Name: Neil James Innes
Neil James Innes was born in Danbury, Essex, on 9th December 1944. Innes attended Thorpe Grammar School, then moved on to the Norwich School of Fine Art in 1962. In 1964, Innes started at Goldsmith’s College School of Art. It was during his time at Goldsmith’s that he joined the Bonzo Dog Doo Dah Band. In 1966, Innes graduated with a BA in Fine Arts. This turned out to be rather a big year for Innes, with him marrying his wife, and turning professional with the band.
The next year Innes started work on Do Not Adjust Your Set, where he worked alongside future Pythons Eric Idle, Terry Jones and Michael Palin. Through all of this, Innes was still a member of the Bonzo Dog Band who released their first album Gorilla in 1967. By 1968 they had played with The Bee Gees and Cream before touring the U.S. where they worked with The Byrds and Joe Cocker. The Bonzos also had a guest turn playing "Death Cab for Cutie" in the Beatles film Magical Mystery Tour. The same year, the Bonzos scored a chart entry with “I’m The Urban Spaceman”. In 1970, the Bonzos split, and Innes moved on, forming The World, releasing one album called “Lucky Planet”. He then teamed up with Scaffold and Liverpool poets to form the GRIMMS, producing three more albums (Grimms, Rocking Duck and Sleepers).
Close encounters of a cow kind...
In 1974, Innes joined the circle around Monty Python, acting as their warm-up man (for which he was paid £25) as well as becoming one of only two non-Pythons to receive a writing credit (the other being Douglas Adams, of
Hitchhikers Guide to the Galaxy fame). Innes also appeared in one episode in Season 4, singing "Where Does a Dream Begin". This would start Innes's association with Monty Python that would give him the tag the “7th” or “the unofficial” Python. These stem from Innes's appearances in
The Holy Grail (playing the squire who gets squashed by both a cow and the Trojan rabbit, and of course Sir Robin’s ill-fated minstrel), and
The Life of Brian (he gets thrown into the arena amongst other things), as well as in many of their live shows.
In the post-Python era Innes continued his association with Monty Python, appearing in Terry Gilliam’s first film Jabberwocky, acting alongside Michael Palin in The Missionary and playing Hy-Brasilian in Terry Jones's Erik the Viking. He then teamed up with Eric Idle (and ex-Beatle George Harrison) to write Rutland Weekend Television. A sketch on this provided a springboard to Innes's next big success – The Rutles. Along with Eric Idle (playing the John Lennon-like Ron Nasty to Idle’s Dirk McQuickly), he took the Pre-Fab Four on a Magical Mystery Tour through T.V. specials and a number of albums.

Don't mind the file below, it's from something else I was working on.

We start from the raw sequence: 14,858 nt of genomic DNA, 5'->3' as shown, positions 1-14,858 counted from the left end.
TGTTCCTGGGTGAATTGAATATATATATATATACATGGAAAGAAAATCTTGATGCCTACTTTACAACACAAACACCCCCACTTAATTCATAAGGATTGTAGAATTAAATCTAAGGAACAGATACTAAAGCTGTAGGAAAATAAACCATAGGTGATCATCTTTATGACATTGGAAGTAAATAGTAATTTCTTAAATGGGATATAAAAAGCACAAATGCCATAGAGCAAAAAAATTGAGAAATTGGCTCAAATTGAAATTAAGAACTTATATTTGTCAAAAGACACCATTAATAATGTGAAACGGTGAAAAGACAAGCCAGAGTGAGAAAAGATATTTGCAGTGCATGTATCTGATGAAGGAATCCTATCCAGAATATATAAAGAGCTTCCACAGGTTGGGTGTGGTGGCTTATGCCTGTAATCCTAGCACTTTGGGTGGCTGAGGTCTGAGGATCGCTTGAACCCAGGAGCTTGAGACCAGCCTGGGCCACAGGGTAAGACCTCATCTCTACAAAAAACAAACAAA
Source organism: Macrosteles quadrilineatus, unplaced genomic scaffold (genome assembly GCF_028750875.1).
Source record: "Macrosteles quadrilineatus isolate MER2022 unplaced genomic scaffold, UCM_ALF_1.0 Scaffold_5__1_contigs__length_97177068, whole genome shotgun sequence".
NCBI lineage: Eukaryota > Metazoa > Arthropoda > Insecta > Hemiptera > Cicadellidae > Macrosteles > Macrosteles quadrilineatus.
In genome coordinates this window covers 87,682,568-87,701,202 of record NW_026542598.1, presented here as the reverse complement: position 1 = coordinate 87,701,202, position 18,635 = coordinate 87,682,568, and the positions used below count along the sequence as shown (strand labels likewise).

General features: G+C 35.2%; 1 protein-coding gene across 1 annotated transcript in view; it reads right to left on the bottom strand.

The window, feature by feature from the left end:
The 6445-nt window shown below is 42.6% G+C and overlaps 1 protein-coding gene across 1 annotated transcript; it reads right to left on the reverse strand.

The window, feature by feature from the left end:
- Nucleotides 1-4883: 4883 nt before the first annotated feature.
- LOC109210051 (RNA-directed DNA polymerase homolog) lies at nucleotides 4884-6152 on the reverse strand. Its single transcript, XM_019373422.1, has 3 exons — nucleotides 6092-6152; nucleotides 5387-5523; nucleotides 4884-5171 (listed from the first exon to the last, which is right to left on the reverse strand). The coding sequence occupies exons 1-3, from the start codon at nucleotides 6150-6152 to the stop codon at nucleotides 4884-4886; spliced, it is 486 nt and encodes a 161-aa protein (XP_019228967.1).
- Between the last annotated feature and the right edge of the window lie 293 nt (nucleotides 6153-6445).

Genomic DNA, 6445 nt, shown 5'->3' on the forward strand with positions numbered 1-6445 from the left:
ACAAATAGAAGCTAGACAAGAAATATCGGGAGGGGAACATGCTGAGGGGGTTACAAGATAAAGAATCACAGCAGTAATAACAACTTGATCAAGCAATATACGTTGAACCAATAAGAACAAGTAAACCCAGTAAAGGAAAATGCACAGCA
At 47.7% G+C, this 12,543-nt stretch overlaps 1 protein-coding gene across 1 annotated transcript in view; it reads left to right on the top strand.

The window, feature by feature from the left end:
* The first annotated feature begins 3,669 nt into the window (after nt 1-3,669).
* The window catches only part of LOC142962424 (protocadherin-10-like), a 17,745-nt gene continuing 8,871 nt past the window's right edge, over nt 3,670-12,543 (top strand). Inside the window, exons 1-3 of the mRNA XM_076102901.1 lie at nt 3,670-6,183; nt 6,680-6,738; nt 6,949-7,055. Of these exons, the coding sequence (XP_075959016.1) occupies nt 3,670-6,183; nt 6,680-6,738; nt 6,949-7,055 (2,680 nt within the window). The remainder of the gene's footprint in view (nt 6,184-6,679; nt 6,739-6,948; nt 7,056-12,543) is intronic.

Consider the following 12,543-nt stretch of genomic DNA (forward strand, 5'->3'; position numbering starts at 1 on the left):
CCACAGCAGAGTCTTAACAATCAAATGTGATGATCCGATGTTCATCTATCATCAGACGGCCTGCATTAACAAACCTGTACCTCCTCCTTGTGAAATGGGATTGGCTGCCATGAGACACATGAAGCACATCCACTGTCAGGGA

Neil Innes in "Puddle Lane"
The year 1978 saw the first of 3 seasons of Innes’s of T.V. show The Innes Book of Records. Through all of this Innes remained part of the Python circle, appearing in many of the live shows, where he starred in sketches and reprised many old Bonzo songs such as "The Idiot Song", "The Old Gay Whistle Guest" and "I'm the Urban Spaceman". The 1980’s saw Innes’s one man tour (Neil Innes is Joe Public), a number of appearances at the Edinburgh festival, and Innes’s involvement in many top rated children’s shows, including The Raggy Dolls (Innes providing voices and music as well as writing it) and The Riddlers (music by Mr. N. Innes), as well as appearances in the Emmy nominated series East of the Moon, (a live action and animation series based on Terry Jones’s Fairy Tales - Innes appears as the Rainbow Cat) and Puddle Lane.
The 1990’s saw a resurgence in interest in The Rutles with the release of a CD in 1990 containing the original songs plus six others heard on All You Need Is Cash. Later that year a tribute album called Rutles Highway Revisited was released featuring a host of respected underground and alternative artists. There were also appearances at "Beatlesfest 1995" and the performance of Rutles songs for British comedian and impressionist Rory Bremner.
Innes as Ron Nasty
1994 saw the 25th Anniversary Monty Python tribute by American Cinemateque and the British Academy of Film and Television Arts (Monty Python: Lust for Glory). Innes joined members of the team (and the other “unofficial” Python Carol Cleveland). During the festivities, Innes took to the stage as Ron Nasty and an all new Rutles line up (actually the Beatles tribute band The Moptops). This concert was so well received that Innes decided that it was time for a new Rutles album and so 1996 saw the release of the excellent “Rutles Archaeology”. There was also the release of the Rutles comeback single "Shangri-La". Innes returned to our television screens in 1998 with a series for Anglia and Discovery Channel called Away With Words, examining the roots of well known words and phrases. From there, Innes embarked on his Innes Own Words tour round the country.
On 28 January 2006 most of the surviving members of the Bonzo Dog Band played a concert at the London Astoria to celebrate the band's official 40th anniversary with well known comedians including Rik Mayall, Ade Edmonson and Phil Jupitus taking the parts of the late Vivian Stanshall. This was followed up with a national Bonzo tour. Although a few members of the Bonzo Dog Band now perform regularly as "3 Bonzos and a piano", it now looks like this was the last hurrah of the full Bonzo Dog Band, with its band members all going their separate ways.
In 2008, a film about Neil Innes called The Seventh Python premiered at the Rockers Film Festival on June 26, 2008, chronicling his association with the Pythons, the Bonzos, the Rutles - even The Beatles and Britpop band Oasis. At present Neil Innes is embarking on a tour of the UK, Canada and the US.
And you thought he was just that bloke who got squished by a cow in Monty Python and The Holy Grail!